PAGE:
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Showing posts from August, 2010

Wuthering Heights (1939)

Wuthering Heights is the love story of Cathy and Heathcliff who meet as young children and  as they grow up fall in love, but due to circumstance are not meant to be.  Cathy, who has grown materialistic over the years marries Edgar Linton who can provide her everything she may desire.  I always was so pissed at this because Edgar who is unconditionally devoted to her when she was such a self-centered witch.  Anyway, upon this union Heathcliff leaves for America to make something of himself and returns a wealthy man but still little can change in the lovers circumstances.

This 1939 film was amazingly directed by William Wyler. I thought Laurence Olivier and Merle Oberon were very good as the doomed lovers Cathy and Heathcliff.  Although both seemed a little too nice for the part, not as self-absorbed as I had wished.  Through out the film I kept thinking how perfect Orson Welles  would have been in the role of Heathcliff since he tends to have a very aloof nature.  (sor…

Rebecca (1940)

You had me at Hitchcock.  And if that wasn't enough you can also throw in the great Laurence Olivier and Joan Fontaine.  These three mainstays of Golden Hollywood are all involved with the mysterious Rebecca.

Rebecca is the story of an unnamed girl who marries the wealthy Maxim de Winter who was ruined after the death of his first wife Rebecca.  Upon entering the estate of Manderly the second Mrs. de Winter is constantly being compared to the first wife of that name and is petrified by her maid and still devotee of Rebecca, Mrs. Danvers.

Rebecca was filmed in an eerie light making the most mundane things creepy, such as the opening of a window, a portrait in the hall or an embroidered pillow case, goosebumps were sent up my spine.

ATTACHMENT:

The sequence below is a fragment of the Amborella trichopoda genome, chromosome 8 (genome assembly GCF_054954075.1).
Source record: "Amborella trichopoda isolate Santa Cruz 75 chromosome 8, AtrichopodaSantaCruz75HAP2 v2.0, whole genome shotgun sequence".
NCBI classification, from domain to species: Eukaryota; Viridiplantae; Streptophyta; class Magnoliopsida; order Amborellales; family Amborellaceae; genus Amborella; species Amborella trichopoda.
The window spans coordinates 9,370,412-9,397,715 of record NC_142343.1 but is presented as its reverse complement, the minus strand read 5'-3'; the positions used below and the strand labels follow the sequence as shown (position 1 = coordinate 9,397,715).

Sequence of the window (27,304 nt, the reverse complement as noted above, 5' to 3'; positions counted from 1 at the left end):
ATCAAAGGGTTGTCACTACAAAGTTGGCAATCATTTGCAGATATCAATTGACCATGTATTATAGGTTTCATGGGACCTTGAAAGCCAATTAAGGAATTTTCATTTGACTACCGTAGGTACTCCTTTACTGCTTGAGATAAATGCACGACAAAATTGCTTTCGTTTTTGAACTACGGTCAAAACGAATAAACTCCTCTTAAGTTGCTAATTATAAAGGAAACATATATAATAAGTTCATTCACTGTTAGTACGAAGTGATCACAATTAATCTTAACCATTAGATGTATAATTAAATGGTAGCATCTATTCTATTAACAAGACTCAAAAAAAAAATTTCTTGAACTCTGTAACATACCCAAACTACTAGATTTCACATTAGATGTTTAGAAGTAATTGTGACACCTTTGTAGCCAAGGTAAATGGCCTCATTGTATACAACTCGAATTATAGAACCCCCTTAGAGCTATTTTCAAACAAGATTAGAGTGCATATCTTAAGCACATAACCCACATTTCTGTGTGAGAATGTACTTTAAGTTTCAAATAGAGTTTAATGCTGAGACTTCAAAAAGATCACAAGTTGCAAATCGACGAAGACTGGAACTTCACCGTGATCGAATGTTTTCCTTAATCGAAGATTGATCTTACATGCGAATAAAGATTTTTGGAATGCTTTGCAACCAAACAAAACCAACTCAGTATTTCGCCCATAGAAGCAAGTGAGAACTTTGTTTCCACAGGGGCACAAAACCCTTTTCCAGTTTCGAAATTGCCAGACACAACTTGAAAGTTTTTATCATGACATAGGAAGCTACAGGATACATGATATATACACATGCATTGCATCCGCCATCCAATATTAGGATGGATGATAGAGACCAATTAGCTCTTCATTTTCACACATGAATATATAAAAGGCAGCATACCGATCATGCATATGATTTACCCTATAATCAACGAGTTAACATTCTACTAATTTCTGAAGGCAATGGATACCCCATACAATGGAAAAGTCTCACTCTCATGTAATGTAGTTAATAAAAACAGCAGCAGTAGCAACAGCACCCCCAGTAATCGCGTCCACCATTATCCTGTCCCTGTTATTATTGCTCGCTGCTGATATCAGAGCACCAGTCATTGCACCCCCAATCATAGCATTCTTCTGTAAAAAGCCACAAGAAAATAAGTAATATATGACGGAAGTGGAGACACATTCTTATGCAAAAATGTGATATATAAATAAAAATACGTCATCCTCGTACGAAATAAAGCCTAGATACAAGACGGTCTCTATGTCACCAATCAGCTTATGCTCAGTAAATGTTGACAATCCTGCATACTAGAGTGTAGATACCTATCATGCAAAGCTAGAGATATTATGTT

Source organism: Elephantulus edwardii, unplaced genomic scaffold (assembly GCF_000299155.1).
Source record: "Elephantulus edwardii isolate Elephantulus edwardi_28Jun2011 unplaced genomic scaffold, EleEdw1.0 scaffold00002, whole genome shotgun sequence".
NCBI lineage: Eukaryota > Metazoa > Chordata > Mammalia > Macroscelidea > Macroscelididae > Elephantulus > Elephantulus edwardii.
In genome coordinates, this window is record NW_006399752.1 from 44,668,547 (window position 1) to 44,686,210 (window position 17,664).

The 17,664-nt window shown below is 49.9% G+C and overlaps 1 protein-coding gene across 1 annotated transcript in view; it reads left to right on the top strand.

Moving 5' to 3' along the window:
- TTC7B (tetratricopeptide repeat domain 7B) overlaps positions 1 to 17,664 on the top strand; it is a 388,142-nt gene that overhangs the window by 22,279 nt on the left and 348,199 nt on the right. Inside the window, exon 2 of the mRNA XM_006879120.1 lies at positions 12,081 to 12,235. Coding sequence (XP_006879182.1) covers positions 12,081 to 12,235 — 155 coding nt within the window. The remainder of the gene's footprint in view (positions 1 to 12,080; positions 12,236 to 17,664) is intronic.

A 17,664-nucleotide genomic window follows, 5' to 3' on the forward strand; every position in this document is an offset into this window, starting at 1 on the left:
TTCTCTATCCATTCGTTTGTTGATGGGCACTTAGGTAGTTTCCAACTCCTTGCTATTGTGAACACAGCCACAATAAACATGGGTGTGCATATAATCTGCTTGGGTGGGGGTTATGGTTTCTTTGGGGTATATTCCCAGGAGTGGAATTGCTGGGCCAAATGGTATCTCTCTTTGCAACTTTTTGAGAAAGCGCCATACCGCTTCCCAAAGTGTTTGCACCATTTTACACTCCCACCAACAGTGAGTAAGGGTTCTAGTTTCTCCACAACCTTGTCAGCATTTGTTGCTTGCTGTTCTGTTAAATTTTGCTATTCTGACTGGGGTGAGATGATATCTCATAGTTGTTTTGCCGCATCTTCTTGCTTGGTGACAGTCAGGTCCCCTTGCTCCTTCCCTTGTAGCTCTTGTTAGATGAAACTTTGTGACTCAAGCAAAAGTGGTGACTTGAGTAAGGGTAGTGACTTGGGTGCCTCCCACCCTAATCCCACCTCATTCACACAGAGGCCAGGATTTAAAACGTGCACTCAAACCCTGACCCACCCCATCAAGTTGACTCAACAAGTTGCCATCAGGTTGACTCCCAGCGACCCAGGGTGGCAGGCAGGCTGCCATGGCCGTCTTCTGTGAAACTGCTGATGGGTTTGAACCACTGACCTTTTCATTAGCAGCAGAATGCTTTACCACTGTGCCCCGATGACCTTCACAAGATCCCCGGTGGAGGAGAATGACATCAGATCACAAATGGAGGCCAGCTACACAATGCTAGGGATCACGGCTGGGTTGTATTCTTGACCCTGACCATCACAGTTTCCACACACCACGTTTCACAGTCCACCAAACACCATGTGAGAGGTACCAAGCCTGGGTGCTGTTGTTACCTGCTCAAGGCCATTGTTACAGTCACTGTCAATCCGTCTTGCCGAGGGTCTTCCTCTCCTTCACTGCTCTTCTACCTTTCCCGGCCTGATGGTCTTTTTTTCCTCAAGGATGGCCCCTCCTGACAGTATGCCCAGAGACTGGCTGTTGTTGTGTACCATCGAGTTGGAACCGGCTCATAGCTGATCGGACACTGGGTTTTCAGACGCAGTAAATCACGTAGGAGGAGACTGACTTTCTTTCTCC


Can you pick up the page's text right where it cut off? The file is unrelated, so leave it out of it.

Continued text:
I've seen this movie many times and still manages to catch me off guard.  I think this is because there are gaps of questioning left in the conclusion, leaving this storyline as unfinished or unsolved, as somethings must stay unearthed.

Lips red as the rose. Hair black as ebony. Skin white as snow....Snow White

Whatever your age movies are very impressionable.  Whether the flying monkeys scared you or the ending scene of Dirty Dancing puts a smile on your face, films leave an impact.   When I was younger that was Disney.

The first movie I saw in the theater was a re-release of Lady and the Tramp, I remember nothing about it but look very happy in the picture. This is were my introduction to Disney began.

Then when I was three or four I discovered Snow White and the Seven Dwarfs and Walt had me hook, line and sinker.  My bedroom became a living shrine to the movie, or an overdone advertisement, feel free to take your pick.  I could entertain myself for hours on end after learning how to work the VCR, just looping Snow and her seven friends again and again. In my Snow White costume of course.

I have always held a special place in my heart for Snow White and the Seven Dwarfs.  I still get nervous when the dwarfs encounter Snow White in their beds after their hard day in the mines. I still tell …

The Scarlet Pimpernel! (1939)

In the year 1792, Sir Percy and Lady Marguerite Blakeney are the darlings of British society—he is known as one of the wealthiest men in England and a dimwit;she is French, a stunning former actress, and “the cleverest woman in Europe”—and they find themselves at the center of a deadly political intrigue. The Reign of Terror controls France, and every day aristocratsin Paris fall victim to Madame la Guillotine. Only one man can rescue them—the Scarlet Pimpernel—a master of disguises who leaves a calling card bearing only a signature red flower. As the fascinating connection between the Blakeneys and this mysterious hero is revealed, they are forced to choose between love and loyalty in order to avoid the French agent Chauvelin, who relentlessly hunts the Scarlet Pimpernel.

Ah, I love the 1934 version of The Scarlet Pimpernel staring Leslie Howard, who I absolutely adore and Merle Oberon, who I am beginning to love in period pieces.  Leslie Howard has just the right amount of flamboya…

Jane Eyre (1943)

Orson Welles stars as Edward Rochester, the brooding employer of governess Jane Eyre in this adaptation of Charlotte Brontë's Gothic novel. An orphan with a tragic story herself, young Jane, played by Joan Fontaine slowly frees Edward from his self-imposed prison, but his troubled past stands in the way of their burgeoning love.